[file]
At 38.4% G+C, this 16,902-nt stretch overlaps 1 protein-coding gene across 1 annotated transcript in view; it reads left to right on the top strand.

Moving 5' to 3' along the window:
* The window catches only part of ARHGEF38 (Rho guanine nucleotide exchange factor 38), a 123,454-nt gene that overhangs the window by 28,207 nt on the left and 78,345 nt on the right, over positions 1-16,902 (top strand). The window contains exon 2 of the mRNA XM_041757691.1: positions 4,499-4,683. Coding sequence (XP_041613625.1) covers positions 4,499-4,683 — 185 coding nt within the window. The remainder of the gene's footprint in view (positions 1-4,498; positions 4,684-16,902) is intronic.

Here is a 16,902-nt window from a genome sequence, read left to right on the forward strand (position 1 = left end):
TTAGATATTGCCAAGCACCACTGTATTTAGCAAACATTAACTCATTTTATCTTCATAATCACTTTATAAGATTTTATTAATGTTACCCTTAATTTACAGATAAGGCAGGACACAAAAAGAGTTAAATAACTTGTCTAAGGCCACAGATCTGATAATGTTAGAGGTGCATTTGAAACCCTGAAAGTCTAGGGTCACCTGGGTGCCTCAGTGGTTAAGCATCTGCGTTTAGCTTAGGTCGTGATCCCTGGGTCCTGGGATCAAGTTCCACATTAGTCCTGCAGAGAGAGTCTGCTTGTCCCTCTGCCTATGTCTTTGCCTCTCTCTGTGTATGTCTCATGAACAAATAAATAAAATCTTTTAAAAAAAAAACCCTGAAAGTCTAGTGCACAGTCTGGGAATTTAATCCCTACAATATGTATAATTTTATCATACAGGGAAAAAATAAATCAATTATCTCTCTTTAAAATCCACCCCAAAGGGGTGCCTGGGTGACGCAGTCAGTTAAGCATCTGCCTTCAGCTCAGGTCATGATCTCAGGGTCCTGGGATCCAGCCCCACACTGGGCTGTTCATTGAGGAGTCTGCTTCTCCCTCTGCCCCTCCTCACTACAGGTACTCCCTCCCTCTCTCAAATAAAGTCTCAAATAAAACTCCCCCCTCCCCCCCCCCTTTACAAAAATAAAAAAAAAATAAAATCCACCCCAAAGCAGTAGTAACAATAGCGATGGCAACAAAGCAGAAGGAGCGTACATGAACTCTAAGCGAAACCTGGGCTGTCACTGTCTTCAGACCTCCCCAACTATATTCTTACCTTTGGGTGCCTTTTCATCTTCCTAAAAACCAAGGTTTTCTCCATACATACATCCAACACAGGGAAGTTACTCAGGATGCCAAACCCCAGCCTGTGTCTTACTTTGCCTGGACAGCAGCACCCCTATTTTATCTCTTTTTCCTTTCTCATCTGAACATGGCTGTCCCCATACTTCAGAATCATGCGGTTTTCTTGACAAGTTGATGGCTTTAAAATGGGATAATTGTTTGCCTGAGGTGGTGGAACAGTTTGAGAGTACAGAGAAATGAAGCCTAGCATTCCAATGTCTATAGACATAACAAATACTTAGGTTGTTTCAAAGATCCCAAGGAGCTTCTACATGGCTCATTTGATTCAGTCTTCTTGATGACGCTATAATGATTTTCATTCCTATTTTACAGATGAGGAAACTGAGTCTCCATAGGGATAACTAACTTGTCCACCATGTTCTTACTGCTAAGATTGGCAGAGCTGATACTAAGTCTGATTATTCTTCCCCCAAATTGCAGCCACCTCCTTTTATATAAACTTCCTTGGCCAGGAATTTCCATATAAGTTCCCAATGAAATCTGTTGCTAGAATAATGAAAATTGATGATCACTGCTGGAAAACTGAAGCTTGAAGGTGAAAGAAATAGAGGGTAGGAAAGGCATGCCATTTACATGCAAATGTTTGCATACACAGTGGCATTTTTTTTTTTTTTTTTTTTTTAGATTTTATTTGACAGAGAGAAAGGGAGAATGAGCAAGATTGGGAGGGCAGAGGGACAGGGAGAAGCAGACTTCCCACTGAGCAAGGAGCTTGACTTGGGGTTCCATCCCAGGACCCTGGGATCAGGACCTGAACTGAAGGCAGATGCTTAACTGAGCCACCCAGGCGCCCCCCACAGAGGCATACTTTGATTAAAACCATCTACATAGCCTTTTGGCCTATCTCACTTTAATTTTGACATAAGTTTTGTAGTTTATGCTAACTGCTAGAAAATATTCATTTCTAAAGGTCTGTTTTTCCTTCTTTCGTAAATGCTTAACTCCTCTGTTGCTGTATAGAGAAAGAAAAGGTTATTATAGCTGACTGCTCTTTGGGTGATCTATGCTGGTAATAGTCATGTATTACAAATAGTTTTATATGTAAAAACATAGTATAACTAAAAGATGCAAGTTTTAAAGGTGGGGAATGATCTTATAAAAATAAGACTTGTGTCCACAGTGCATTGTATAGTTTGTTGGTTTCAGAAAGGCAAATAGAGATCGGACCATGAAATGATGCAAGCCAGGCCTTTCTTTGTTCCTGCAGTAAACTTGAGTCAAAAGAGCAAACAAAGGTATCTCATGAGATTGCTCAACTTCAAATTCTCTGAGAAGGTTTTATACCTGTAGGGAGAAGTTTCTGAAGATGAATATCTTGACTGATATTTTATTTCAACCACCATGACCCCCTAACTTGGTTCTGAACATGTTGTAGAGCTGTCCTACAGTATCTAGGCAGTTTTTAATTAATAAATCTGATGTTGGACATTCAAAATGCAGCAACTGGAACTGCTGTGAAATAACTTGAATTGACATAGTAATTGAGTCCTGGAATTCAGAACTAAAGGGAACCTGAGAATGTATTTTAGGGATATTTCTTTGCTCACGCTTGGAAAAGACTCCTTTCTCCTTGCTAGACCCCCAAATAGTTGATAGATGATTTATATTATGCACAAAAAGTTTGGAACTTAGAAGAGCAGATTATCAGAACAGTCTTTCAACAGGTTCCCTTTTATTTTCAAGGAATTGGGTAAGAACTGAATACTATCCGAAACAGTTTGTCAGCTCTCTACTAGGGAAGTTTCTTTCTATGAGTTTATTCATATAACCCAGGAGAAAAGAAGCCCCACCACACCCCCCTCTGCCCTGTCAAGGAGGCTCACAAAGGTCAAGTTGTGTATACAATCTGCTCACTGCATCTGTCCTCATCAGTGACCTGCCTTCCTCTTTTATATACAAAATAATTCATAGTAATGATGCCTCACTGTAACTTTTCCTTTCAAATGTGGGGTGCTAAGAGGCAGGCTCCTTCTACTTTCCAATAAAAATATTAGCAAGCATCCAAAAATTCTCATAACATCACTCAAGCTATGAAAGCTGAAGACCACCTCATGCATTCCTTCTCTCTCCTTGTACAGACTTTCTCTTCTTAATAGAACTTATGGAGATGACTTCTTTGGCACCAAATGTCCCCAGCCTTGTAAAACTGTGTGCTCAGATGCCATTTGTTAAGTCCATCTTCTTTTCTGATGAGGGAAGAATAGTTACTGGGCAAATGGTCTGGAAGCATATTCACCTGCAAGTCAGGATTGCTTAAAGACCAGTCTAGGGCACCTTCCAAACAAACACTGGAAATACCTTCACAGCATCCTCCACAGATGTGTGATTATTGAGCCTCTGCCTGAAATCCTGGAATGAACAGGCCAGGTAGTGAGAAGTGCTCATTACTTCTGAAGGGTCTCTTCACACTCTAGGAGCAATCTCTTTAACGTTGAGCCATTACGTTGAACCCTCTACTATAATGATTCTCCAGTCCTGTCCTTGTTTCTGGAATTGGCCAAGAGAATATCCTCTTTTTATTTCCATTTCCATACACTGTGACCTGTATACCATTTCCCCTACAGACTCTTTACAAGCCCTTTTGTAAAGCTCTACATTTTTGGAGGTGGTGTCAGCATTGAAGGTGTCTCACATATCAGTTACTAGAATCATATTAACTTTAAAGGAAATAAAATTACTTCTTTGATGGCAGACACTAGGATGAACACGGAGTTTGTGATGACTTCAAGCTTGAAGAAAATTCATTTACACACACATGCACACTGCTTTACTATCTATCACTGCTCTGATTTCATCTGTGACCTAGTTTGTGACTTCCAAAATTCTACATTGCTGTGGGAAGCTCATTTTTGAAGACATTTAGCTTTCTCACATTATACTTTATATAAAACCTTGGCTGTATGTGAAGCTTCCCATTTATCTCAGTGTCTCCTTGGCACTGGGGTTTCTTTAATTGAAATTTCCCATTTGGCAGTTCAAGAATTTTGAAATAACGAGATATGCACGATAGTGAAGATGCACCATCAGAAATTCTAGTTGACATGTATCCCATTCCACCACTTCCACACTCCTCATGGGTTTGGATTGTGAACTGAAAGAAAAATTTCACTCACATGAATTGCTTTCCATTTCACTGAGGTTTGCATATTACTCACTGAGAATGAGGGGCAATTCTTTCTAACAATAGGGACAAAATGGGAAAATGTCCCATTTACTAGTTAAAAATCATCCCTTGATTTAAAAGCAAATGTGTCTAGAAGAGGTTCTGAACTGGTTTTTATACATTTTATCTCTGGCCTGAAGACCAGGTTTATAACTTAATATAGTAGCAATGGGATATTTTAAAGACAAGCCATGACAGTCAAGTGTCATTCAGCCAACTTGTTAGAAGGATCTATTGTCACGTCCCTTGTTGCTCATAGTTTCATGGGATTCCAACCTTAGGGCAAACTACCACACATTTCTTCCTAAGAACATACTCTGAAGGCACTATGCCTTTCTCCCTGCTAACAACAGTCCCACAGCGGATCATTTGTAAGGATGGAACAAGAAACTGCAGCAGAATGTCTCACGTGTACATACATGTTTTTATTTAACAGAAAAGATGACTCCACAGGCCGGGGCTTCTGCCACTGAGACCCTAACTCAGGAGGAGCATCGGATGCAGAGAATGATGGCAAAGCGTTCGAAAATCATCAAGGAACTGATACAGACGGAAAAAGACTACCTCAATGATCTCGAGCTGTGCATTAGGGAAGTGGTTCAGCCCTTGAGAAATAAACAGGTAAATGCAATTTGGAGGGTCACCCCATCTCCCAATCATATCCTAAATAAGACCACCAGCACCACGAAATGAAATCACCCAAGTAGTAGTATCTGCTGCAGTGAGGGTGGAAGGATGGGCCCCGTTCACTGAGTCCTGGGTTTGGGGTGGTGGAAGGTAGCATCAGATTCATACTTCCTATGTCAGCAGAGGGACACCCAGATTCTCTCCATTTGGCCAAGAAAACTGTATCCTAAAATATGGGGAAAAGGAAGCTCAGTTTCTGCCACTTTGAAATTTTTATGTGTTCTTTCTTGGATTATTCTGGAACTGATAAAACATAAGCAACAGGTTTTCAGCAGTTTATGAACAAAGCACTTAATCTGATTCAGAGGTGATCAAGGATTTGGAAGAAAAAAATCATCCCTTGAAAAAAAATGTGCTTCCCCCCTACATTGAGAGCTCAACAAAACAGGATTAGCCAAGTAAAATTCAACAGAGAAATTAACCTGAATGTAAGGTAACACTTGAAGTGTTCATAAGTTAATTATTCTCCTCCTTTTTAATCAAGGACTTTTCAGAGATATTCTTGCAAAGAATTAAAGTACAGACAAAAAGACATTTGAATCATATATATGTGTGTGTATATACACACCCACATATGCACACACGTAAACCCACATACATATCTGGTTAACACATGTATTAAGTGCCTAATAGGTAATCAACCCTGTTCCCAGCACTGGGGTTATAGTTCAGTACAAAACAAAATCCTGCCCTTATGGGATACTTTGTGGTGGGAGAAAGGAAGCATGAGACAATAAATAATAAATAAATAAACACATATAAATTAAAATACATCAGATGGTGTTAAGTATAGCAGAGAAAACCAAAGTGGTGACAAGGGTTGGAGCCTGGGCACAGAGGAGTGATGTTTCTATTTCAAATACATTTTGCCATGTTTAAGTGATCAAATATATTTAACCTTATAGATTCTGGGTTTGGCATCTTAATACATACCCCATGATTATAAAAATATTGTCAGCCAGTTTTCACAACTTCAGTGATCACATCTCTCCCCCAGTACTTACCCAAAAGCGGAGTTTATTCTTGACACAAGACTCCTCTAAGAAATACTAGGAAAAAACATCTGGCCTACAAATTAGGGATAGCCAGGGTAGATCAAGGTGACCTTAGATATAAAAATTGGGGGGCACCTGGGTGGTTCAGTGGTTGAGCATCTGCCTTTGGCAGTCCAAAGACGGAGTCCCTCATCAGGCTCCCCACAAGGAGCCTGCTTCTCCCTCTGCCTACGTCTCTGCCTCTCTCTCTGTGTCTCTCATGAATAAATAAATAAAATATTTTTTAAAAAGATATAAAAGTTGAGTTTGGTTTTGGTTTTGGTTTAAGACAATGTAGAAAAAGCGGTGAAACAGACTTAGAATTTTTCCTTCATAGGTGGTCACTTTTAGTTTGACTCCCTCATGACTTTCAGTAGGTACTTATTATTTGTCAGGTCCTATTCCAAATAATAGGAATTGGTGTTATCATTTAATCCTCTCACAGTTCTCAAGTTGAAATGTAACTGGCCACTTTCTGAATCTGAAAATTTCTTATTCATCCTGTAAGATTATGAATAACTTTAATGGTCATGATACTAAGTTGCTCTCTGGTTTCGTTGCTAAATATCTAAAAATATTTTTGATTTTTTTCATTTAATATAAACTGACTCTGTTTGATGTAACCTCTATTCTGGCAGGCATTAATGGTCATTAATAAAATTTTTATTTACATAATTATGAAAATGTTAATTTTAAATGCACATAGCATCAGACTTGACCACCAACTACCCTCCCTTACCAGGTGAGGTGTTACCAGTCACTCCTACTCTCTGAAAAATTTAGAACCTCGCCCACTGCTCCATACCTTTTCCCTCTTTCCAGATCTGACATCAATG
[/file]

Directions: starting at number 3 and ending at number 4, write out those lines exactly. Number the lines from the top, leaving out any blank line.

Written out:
* The window catches only part of ARHGEF38 (Rho guanine nucleotide exchange factor 38), a 123,454-nt gene that overhangs the window by 28,207 nt on the left and 78,345 nt on the right, over positions 1-16,902 (top strand). The window contains exon 2 of the mRNA XM_041757691.1: positions 4,499-4,683. Coding sequence (XP_041613625.1) covers positions 4,499-4,683 — 185 coding nt within the window. The remainder of the gene's footprint in view (positions 1-4,498; positions 4,684-16,902) is intronic.

Here is a 16,902-nt window from a genome sequence, read left to right on the forward strand (position 1 = left end):